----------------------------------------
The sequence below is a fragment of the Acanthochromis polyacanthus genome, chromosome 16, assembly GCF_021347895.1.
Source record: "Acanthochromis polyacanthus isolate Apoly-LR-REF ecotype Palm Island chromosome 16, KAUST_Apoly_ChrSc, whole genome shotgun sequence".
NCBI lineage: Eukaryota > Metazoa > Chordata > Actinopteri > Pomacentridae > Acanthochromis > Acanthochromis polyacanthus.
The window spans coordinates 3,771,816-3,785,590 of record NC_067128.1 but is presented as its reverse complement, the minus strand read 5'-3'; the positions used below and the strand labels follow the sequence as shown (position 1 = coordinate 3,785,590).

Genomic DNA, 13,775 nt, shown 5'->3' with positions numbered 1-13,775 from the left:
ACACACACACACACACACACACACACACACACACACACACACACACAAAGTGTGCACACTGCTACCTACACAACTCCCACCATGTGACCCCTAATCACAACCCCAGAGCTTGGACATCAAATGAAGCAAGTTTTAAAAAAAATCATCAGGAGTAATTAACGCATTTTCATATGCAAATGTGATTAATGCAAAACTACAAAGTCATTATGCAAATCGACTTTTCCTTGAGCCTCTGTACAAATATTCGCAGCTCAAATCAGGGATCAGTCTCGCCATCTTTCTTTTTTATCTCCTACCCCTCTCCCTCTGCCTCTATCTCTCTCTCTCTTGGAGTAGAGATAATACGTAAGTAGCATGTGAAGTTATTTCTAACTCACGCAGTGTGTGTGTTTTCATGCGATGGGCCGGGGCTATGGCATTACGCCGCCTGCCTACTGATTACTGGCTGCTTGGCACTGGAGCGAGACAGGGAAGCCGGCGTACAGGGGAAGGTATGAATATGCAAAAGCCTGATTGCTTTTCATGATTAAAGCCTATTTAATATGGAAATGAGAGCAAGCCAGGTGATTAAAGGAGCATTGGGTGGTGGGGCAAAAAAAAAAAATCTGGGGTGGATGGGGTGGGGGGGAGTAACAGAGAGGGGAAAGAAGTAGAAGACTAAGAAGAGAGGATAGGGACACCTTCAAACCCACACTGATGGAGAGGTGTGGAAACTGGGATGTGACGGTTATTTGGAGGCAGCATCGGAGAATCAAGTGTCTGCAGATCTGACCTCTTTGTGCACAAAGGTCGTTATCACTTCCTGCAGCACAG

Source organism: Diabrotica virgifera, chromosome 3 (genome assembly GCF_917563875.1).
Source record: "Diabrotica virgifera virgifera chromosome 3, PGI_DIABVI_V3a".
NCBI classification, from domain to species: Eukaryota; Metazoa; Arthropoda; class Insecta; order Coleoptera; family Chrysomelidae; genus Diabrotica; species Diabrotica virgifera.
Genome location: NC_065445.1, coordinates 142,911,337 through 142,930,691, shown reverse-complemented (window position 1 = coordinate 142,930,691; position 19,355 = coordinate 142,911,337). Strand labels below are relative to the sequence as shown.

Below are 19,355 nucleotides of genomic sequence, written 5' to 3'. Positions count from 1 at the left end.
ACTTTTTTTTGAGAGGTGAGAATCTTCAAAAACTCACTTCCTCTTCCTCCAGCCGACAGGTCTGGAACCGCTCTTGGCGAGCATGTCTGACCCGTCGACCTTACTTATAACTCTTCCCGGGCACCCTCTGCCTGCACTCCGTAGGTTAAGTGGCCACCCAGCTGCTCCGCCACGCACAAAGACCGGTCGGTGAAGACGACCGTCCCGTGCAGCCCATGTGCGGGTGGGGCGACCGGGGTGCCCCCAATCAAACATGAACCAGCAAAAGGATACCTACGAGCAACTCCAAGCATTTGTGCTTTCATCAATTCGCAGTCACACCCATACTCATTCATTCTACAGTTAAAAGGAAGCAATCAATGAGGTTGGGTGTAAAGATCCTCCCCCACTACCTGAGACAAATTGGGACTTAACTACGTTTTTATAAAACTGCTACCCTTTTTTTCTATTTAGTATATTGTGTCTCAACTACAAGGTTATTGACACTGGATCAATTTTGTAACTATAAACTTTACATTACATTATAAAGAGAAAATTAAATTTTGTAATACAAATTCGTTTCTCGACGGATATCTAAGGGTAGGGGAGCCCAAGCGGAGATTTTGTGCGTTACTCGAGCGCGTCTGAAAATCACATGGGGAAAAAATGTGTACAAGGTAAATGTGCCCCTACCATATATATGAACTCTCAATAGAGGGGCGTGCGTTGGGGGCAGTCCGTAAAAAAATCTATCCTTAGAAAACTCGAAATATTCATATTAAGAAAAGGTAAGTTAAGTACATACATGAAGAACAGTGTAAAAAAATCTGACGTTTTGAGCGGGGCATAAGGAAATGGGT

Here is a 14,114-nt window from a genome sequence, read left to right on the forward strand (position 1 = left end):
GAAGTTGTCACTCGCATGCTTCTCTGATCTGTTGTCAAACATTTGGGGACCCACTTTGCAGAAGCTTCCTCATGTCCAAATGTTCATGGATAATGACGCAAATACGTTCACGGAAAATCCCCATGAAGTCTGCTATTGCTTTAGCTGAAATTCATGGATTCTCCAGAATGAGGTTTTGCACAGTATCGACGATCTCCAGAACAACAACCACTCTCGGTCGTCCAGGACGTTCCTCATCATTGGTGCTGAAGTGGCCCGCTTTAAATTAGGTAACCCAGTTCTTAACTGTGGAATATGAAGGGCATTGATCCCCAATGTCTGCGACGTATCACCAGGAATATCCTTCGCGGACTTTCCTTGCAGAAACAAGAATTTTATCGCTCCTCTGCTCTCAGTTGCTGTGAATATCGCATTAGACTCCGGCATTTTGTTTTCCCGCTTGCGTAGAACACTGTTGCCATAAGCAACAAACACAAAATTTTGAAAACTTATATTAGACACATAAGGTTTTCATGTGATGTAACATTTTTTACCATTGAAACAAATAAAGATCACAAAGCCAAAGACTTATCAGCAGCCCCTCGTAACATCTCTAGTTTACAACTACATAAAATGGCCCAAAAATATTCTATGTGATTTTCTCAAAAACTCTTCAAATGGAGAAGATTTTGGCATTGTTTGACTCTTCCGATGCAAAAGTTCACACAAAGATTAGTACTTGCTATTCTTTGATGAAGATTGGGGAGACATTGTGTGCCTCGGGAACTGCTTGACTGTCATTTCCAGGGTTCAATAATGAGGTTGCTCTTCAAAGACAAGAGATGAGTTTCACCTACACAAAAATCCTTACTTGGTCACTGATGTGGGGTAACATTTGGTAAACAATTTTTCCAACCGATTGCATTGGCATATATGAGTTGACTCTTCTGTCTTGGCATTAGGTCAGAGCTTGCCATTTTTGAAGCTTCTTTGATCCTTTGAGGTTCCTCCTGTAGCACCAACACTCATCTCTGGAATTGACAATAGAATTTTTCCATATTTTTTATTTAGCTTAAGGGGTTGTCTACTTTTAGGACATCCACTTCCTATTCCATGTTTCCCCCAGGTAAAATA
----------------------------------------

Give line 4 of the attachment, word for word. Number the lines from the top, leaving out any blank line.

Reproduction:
The window spans coordinates 3,771,816-3,785,590 of record NC_067128.1 but is presented as its reverse complement, the minus strand read 5'-3'; the positions used below and the strand labels follow the sequence as shown (position 1 = coordinate 3,785,590).